The Executive Chairman of steelmaker GFG Alliance Sanjeev Gupta has urged Australia to forgo the export of green hydrogen in favour of making green iron and steel onshore.
The owner of the Whyalla steelworks and distributor Infrabuild told the Australian Hydrogen Conference in Brisbane that Australia had a generational opportunity to lead the global race to produce high value green iron and steel from hydrogen.
Gupta said: “The real cost of hydrogen stems from its stubborn desire to stay put – you can’t move it…not really.
“Shipping a product made from hydrogen is much easier than shipping hydrogen.
“So, if you want to put all this abundant energy to good use making hydrogen, you have to use it right here on its doorstep.”
Gupta said while many saw this as a ‘flaw’, he saw it as a national advantage.
“It gives us the chance – actually an imperative – to add real value to our hydrogen by using it to make value added iron and steel products that are already in demand.
“…Australia’s future is green iron combined with electric arc furnaces to make green steel. This is our one, best hope for the immediate future to decarbonise an industry that accounts for so much global pollution.”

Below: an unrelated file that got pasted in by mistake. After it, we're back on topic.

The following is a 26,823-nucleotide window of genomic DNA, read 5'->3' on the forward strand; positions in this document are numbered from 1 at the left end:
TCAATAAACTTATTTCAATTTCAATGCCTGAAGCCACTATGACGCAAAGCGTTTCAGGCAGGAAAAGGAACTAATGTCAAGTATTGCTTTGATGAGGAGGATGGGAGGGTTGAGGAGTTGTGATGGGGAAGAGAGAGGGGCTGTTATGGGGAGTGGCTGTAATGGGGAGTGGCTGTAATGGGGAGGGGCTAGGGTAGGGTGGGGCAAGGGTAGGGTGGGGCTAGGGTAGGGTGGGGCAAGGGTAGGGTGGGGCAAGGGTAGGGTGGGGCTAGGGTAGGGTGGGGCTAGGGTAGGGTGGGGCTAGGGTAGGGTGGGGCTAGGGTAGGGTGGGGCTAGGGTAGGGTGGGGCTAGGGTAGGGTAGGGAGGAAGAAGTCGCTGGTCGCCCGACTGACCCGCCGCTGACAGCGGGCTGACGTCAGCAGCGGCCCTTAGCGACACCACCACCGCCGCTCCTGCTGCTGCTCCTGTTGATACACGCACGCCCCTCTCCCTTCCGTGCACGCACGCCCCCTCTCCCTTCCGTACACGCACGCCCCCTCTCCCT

He said Australia’s future could be to become one of the world’s foremost clean energy hubs, and, in so doing, turbocharge its economy.
“Having missed our chance to become an industrial superpower in the past, instead supporting others to grow through our resources, now opportunity knocks once again.
“The train is waiting at the station, and if we don’t leap aboard, someone else will take our seat. And that would be a tragedy, not least for the Australian youth of today, and tomorrow.”
Gupta also praised federal government action on climate change, welcomed the recently announced Hydrogen Headstart Fund, and supported calls for the introduction of a Carbon Border Adjustment Mechanism (CBAM) to level the playing field for Australian industry.
Gupta has been laying the groundwork for Whyalla to be revived as a green iron and steel hub, announcing the construction of an electric arc furnace and developing the company’s magnetite ore reserves in the nearby Middleback ranges.
“In Whyalla, destiny is really on our side. Abundant renewable energy, joined by a mountain of magnetite, in excess of four billion tonnes.
“Magnetite that really is the best of the best. A rich resource with over 70 percent iron content and all just a short journey from a substantial deep water port, with a brilliant and supportive community, committed workforce, and a well-developed infrastructure.”
Picture: Sanjeev Gupta